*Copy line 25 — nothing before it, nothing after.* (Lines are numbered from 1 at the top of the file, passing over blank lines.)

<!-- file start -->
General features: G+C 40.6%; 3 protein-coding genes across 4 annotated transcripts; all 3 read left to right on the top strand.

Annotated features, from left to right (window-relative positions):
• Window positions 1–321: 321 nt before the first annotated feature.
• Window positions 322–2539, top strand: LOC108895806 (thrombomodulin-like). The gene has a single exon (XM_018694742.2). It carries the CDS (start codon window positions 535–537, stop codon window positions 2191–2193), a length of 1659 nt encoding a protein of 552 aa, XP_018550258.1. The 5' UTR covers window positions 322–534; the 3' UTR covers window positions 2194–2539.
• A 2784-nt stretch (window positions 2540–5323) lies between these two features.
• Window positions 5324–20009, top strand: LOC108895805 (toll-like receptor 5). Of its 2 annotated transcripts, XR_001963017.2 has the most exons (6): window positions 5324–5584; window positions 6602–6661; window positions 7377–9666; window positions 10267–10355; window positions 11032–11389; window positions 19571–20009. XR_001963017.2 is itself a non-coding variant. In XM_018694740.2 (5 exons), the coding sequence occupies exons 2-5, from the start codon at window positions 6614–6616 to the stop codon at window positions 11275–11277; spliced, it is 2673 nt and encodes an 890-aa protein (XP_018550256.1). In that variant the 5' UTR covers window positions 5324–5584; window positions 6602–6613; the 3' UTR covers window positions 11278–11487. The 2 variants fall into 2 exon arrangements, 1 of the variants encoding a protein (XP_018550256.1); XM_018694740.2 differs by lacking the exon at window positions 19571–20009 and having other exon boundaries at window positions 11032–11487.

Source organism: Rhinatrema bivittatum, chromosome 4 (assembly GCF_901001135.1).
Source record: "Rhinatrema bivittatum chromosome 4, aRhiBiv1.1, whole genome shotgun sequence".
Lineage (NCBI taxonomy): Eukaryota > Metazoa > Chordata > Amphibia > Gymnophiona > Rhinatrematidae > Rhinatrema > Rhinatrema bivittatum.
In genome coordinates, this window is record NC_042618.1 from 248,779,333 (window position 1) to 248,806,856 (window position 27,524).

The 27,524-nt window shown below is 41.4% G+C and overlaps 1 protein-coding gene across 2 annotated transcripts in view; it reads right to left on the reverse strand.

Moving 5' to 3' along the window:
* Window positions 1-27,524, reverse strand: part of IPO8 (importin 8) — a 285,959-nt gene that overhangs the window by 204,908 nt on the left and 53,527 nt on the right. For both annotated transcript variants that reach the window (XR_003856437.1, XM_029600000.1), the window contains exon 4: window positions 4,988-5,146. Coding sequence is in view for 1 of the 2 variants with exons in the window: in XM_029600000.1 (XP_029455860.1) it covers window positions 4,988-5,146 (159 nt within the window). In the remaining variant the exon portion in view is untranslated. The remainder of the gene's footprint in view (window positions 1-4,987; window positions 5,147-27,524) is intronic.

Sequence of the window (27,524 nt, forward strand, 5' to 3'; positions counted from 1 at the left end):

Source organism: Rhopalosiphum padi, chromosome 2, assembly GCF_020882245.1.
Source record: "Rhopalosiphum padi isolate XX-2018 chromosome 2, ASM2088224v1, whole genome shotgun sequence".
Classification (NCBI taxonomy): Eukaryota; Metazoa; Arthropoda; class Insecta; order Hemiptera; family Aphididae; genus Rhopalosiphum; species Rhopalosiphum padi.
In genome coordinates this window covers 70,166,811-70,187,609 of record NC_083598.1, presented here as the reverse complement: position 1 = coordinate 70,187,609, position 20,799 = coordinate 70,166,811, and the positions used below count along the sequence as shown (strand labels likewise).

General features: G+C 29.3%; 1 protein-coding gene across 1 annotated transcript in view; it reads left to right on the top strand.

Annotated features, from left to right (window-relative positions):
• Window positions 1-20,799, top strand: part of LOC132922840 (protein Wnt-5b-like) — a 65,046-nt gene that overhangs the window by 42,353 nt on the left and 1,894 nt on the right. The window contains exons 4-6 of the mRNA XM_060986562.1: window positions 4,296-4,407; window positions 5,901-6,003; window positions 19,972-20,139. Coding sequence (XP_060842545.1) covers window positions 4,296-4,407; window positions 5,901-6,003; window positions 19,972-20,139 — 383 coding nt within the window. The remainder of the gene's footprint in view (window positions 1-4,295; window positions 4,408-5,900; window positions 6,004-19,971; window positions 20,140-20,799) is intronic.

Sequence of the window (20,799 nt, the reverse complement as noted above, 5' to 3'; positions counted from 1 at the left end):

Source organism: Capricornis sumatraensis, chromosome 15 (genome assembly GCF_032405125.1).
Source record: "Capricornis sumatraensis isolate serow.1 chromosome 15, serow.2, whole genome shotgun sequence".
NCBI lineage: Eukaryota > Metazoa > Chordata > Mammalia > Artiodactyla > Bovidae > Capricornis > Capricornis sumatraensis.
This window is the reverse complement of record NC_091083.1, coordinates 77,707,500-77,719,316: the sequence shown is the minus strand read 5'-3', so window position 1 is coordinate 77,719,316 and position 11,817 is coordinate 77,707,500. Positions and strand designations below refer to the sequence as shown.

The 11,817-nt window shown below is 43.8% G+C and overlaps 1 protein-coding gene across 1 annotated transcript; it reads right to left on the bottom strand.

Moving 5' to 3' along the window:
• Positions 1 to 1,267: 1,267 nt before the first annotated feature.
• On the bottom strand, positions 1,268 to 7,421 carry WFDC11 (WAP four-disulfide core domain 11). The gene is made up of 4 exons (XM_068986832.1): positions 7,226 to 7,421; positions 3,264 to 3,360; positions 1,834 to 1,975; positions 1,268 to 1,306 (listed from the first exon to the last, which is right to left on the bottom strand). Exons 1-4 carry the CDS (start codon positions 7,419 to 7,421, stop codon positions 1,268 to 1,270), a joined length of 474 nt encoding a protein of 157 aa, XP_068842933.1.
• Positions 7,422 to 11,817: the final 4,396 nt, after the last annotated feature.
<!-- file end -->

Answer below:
NCBI lineage: Eukaryota > Metazoa > Chordata > Mammalia > Artiodactyla > Bovidae > Capricornis > Capricornis sumatraensis.